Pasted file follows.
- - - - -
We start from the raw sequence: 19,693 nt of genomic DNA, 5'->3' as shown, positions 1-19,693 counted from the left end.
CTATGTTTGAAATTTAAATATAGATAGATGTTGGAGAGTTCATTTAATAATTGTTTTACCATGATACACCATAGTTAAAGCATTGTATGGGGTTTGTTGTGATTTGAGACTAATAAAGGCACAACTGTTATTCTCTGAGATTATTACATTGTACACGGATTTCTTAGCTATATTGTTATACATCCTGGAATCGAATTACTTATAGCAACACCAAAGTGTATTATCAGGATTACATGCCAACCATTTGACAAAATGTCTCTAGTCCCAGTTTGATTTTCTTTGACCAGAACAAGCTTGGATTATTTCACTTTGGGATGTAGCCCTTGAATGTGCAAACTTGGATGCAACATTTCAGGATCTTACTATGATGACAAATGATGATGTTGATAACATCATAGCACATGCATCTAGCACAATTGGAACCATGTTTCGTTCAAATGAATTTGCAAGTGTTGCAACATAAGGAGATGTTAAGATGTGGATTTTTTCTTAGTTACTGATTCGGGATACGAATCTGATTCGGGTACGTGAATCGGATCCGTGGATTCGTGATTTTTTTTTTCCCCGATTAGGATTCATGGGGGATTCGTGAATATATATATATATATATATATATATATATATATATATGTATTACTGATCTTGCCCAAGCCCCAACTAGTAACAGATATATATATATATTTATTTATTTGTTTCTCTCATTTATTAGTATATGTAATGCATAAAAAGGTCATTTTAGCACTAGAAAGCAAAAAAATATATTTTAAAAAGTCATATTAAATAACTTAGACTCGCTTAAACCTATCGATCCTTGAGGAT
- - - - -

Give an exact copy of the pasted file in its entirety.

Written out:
We start from the raw sequence: 19,693 nt of genomic DNA, 5'->3' as shown, positions 1-19,693 counted from the left end.
CTATGTTTGAAATTTAAATATAGATAGATGTTGGAGAGTTCATTTAATAATTGTTTTACCATGATACACCATAGTTAAAGCATTGTATGGGGTTTGTTGTGATTTGAGACTAATAAAGGCACAACTGTTATTCTCTGAGATTATTACATTGTACACGGATTTCTTAGCTATATTGTTATACATCCTGGAATCGAATTACTTATAGCAACACCAAAGTGTATTATCAGGATTACATGCCAACCATTTGACAAAATGTCTCTAGTCCCAGTTTGATTTTCTTTGACCAGAACAAGCTTGGATTATTTCACTTTGGGATGTAGCCCTTGAATGTGCAAACTTGGATGCAACATTTCAGGATCTTACTATGATGACAAATGATGATGTTGATAACATCATAGCACATGCATCTAGCACAATTGGAACCATGTTTCGTTCAAATGAATTTGCAAGTGTTGCAACATAAGGAGATGTTAAGATGTGGATTTTTTCTTAGTTACTGATTCGGGATACGAATCTGATTCGGGTACGTGAATCGGATCCGTGGATTCGTGATTTTTTTTTTCCCCGATTAGGATTCATGGGGGATTCGTGAATATATATATATATATATATATATATATATATATATATGTATTACTGATCTTGCCCAAGCCCCAACTAGTAACAGATATATATATATATTTATTTATTTGTTTCTCTCATTTATTAGTATATGTAATGCATAAAAAGGTCATTTTAGCACTAGAAAGCAAAAAAATATATTTTAAAAAGTCATATTAAATAACTTAGACTCGCTTAAACCTATCGATCCTTGAGGAT